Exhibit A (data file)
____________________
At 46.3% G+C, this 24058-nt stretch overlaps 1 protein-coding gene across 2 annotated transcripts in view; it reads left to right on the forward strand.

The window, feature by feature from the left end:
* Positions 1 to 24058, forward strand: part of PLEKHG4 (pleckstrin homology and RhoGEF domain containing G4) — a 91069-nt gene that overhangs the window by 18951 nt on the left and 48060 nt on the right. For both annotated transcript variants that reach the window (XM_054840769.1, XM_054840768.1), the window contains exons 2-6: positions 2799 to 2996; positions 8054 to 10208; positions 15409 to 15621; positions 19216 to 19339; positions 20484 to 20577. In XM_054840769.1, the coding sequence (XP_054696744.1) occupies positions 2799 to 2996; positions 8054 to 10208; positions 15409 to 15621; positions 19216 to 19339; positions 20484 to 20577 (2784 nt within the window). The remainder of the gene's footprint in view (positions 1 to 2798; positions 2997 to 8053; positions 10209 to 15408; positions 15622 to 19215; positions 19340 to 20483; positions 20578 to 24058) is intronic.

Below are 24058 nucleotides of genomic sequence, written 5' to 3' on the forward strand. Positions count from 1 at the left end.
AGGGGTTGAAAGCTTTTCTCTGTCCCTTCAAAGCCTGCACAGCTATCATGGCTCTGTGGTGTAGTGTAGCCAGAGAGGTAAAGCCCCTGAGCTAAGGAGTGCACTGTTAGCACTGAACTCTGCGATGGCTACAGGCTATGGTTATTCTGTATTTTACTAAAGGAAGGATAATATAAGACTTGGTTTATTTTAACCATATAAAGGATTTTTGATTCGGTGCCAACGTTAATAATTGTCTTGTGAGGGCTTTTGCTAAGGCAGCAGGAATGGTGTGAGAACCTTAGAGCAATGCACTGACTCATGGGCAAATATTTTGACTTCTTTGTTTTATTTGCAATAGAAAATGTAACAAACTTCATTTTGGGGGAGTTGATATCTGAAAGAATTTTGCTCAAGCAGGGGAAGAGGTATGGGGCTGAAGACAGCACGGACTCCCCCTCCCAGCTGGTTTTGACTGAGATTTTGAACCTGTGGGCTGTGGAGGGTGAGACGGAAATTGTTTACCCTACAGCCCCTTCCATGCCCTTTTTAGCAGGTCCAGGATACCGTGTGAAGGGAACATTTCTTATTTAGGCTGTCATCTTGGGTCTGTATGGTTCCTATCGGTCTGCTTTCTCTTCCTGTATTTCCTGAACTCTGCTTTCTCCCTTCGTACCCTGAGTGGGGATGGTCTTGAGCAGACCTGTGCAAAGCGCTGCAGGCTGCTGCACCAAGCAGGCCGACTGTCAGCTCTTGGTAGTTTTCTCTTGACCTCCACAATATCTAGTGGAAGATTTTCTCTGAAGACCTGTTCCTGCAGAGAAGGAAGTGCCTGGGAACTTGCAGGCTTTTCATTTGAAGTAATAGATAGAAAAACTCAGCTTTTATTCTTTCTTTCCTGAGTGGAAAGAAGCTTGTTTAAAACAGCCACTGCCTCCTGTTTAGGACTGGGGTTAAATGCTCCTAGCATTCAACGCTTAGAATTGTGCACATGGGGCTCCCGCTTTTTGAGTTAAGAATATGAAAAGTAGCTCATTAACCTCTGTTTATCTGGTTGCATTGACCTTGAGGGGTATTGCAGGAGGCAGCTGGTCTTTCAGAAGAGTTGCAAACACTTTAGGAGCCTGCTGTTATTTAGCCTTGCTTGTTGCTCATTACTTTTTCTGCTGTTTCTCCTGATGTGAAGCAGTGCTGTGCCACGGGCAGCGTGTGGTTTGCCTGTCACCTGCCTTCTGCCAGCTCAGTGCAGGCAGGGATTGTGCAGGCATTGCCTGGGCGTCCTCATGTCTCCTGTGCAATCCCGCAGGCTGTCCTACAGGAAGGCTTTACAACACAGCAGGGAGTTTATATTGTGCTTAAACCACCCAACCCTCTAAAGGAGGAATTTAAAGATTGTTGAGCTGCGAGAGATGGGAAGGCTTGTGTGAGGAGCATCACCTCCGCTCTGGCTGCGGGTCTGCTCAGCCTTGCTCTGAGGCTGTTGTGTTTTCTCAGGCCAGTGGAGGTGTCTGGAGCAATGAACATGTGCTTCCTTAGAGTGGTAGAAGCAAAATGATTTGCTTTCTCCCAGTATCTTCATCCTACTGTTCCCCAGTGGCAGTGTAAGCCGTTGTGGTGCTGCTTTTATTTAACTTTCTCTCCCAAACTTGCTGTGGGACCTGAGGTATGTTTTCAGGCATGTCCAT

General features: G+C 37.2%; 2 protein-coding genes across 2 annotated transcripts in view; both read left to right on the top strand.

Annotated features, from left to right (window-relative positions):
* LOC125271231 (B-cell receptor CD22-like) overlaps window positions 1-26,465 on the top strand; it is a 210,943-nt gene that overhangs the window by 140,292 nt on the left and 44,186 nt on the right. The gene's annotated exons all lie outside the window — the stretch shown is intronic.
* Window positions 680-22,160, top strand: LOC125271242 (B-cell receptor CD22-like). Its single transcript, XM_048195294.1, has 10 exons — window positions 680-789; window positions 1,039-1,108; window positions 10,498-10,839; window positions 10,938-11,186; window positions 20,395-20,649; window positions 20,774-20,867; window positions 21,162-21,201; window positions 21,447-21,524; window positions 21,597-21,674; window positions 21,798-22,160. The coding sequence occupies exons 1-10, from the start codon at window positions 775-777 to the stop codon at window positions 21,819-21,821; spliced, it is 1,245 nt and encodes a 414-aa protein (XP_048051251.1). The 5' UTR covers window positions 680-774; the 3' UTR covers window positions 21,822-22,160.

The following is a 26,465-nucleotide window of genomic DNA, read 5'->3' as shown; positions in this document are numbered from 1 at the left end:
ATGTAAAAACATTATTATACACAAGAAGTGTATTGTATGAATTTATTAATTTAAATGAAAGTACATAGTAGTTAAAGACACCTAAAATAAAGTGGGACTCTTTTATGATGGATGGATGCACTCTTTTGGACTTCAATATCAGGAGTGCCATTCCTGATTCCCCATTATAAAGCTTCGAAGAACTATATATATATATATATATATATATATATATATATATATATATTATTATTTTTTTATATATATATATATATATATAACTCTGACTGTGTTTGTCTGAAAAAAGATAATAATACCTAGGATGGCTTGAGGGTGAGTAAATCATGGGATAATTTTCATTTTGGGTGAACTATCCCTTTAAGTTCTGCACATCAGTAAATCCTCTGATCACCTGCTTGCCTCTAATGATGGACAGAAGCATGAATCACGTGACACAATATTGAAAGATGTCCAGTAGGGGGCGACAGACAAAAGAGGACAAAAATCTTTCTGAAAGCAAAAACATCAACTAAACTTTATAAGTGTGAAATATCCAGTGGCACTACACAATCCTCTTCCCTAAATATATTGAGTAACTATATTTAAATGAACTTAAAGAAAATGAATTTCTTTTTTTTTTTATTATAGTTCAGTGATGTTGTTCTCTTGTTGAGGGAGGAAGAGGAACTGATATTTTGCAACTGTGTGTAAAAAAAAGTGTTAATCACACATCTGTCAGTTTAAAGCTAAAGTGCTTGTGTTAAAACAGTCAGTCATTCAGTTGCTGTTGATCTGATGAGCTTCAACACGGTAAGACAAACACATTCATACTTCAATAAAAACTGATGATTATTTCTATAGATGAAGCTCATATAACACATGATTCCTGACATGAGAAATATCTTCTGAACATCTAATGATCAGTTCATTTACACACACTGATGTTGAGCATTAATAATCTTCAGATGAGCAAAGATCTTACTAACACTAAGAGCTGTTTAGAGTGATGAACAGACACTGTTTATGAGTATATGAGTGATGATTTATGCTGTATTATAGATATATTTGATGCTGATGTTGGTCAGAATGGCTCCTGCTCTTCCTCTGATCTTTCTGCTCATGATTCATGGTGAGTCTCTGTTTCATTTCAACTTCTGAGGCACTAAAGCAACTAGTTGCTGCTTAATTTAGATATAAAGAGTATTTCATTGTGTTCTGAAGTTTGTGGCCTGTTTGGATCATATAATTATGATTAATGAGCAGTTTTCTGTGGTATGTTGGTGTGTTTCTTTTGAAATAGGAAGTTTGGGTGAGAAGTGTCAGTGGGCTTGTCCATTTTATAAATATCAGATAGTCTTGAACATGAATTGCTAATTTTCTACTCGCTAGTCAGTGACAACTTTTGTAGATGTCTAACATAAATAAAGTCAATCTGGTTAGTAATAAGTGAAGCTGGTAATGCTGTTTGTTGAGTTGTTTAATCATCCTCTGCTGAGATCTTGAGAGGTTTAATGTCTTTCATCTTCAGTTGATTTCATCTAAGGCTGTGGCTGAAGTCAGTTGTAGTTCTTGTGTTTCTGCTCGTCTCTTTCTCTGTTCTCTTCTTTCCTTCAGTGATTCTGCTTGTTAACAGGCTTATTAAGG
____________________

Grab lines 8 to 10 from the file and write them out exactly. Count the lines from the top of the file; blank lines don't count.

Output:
* LOC125271231 (B-cell receptor CD22-like) overlaps window positions 1-26,465 on the top strand; it is a 210,943-nt gene that overhangs the window by 140,292 nt on the left and 44,186 nt on the right. The gene's annotated exons all lie outside the window — the stretch shown is intronic.
* Window positions 680-22,160, top strand: LOC125271242 (B-cell receptor CD22-like). Its single transcript, XM_048195294.1, has 10 exons — window positions 680-789; window positions 1,039-1,108; window positions 10,498-10,839; window positions 10,938-11,186; window positions 20,395-20,649; window positions 20,774-20,867; window positions 21,162-21,201; window positions 21,447-21,524; window positions 21,597-21,674; window positions 21,798-22,160. The coding sequence occupies exons 1-10, from the start codon at window positions 775-777 to the stop codon at window positions 21,819-21,821; spliced, it is 1,245 nt and encodes a 414-aa protein (XP_048051251.1). The 5' UTR covers window positions 680-774; the 3' UTR covers window positions 21,822-22,160.

The following is a 26,465-nucleotide window of genomic DNA, read 5'->3' as shown; positions in this document are numbered from 1 at the left end: